Water Heater Drain Valve Replacement Warren MI
Clinton Township, MI
Monday 24 Hours
Tuesday 24 Hours
Wednesday 24 Hours
Thursday 24 Hours
Friday 24 Hours
Saturday 24 Hours
Sunday 24 Hours
Commercial Plumbing, Emergency Plumbing Service, Plumbers, Remodel Plumbing, Residential Plumbing, Septic Systems, Sewers & Drains, Sump Pumps, Water Heaters
Water Heater Drain Valve Replacement
It takes about 5 to 10 years for your water heater drain valve to stop working efficiently, which is one of the reasons why most people forgo the replacement of the part and just replace the whole water heater instead. However, if you’re really short on the budget, and you think that the rest of the water heater is functioning well and only the drain is busted, then you can go ahead with this procedure. A word of caution, though, this can be very dangerous. Unless you’re extremely careful with the replacement, you can electrocute or scald yourself severely.
Make sure that you exercise utmost caution when you’re replacing your water heater drain valve. Other people also opt to go on with the replacement when they’re thinking of having a water heater drain valve upgrade. Upgrading the valve helps to prevent valve leaks in almost all types of water heaters. If your reason for this project is a water heater drain valve leak, then you can go on, but you have to be extra careful.
- To eliminate the risk of burning or electrocution, you should turn off the power source to your water heater. If you have an electric water heater, turn off the circuit breaker. If your water heater is a bit old fashioned and you’ve had a gas line installed, shut off the connection from the main gas line.
- Once you’re sure that the power sources have been cut off from your water heater, you will need a full length garden hose. Your water heater still has hot water stored in it, and you can’t replace the drain valve unless you drain out all of the hot water from the tank. You have to be very careful because the water in the tank is scalding, and you can get yourself or someone else burned severely if you’re not careful. Just attach one end of the garden hose to the drain valve at the bottom of the heater. Then, snake the other end out of the house to the nearest outdoor floor drain. Make sure that no one is standing near the floor drain while you’re draining the hot water from the tank. Notify your companions, and keep children out of the repair area.
- Next, you have to close the valve that shuts off the cold water inlet.
- Once this is done, you can then open the pressure relief and temperature valve located at the top of your water heater. Then, you can finally open the water drain valve and drain out all of the water from the tank of your heater. Don’t panic if you notice white sediments while you’re letting the water flow. Your water heater isn’t crumbling on you. This is absolutely normal.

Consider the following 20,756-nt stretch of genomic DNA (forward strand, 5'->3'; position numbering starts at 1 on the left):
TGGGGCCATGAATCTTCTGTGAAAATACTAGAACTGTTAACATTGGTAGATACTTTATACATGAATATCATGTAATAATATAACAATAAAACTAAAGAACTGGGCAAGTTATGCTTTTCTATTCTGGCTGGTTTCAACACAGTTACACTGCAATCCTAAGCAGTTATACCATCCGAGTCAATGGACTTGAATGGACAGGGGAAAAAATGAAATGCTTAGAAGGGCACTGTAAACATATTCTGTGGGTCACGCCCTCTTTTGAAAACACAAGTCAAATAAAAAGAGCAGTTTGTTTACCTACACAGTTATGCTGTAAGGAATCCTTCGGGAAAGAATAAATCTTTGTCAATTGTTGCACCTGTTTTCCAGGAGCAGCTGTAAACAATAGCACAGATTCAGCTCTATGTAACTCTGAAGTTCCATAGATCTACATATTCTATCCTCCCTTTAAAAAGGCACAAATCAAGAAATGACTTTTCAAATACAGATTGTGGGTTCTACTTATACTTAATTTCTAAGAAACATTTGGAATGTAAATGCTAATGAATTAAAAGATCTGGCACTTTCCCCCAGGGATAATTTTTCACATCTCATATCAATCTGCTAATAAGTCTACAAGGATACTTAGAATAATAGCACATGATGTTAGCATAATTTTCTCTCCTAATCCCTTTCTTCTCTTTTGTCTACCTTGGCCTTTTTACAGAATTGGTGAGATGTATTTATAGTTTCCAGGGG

- Again, a word of caution: the water flowing through the hose is scalding hot. Make sure that there is no one, children or adult, standing close to the floor drain. The pressure of the water can be stronger than you’ve estimated, and the water can flow or splash past the drain. You don’t want any injuries during this project.
- Once the water stops flowing, you can close the drain valve and remove the hose. Use a rag to do this because the hose and the valve will be very hot. You should leave the pressure relief and temperature valve on top of the heater open to release the heat. This will cool down the entire heater so it’s easier for you to remove and replace the drain valve.
- Once the drain valve has cooled down, you can then use a wrench to remove it from the water heater. If you think it’s still a bit hot, leave it alone, or you can remove with rags wrapped around your hands for protection.
- The spud of your water heater may have some hot water left in it. To remove this excess hot water, have some rags handy just in case some of the hot water spills out from the spud. Again, keep all open areas of your arm protected with rags.
- Once the old drain valve is removed, you can then replace it with a new one. Most drain valves are ¾ inch NPT (National Pipe Thread), but just to be sure, check the measurements of your old drain valve before embarking on the project. This measurement is pretty generic, and can be bought from most hardware stores. If you don’t know what you’re looking at, you can ask a plumber friend for help.
- When you’re installed the new drain valve in place, seal up the threads with a Teflon tape of a pipe sealer. Make sure that the newly installed drain valve is closed up.
- Open a hot water faucet anywhere in the home and open the valve that lets in the water from the cold water inlet as well. This should trigger the water heater to fill up.
- Wait for the tank to fill up enough so that you can have a steady supply of water from the pressure and temperature valve tube. The supply should be enough to close up the valve. Once you have enough stream of water, turn off the faucet.
- Once this is done, turn on the power of the water heater in the circuit breaker of the main gas line (depending on what type of water heater you have). If you have a gas water heater, you may have to relight the pilot for this step. Wait for the water heater to recover first, and then double check the drain valve to make sure that it’s been sealed tight.
Doing the water heater drain valve replacement can be very rewarding. Aside from the huge savings you’ll make from dodging labor expenses, you’ll also feel the sense of accomplishment that most DIY project enthusiasts experience. Of course, you should only attempt this project if you’re extremely adept in these manual tasks. If you’re the least bit clumsy, you should save yourself the trouble and have a professional do the job for you instead.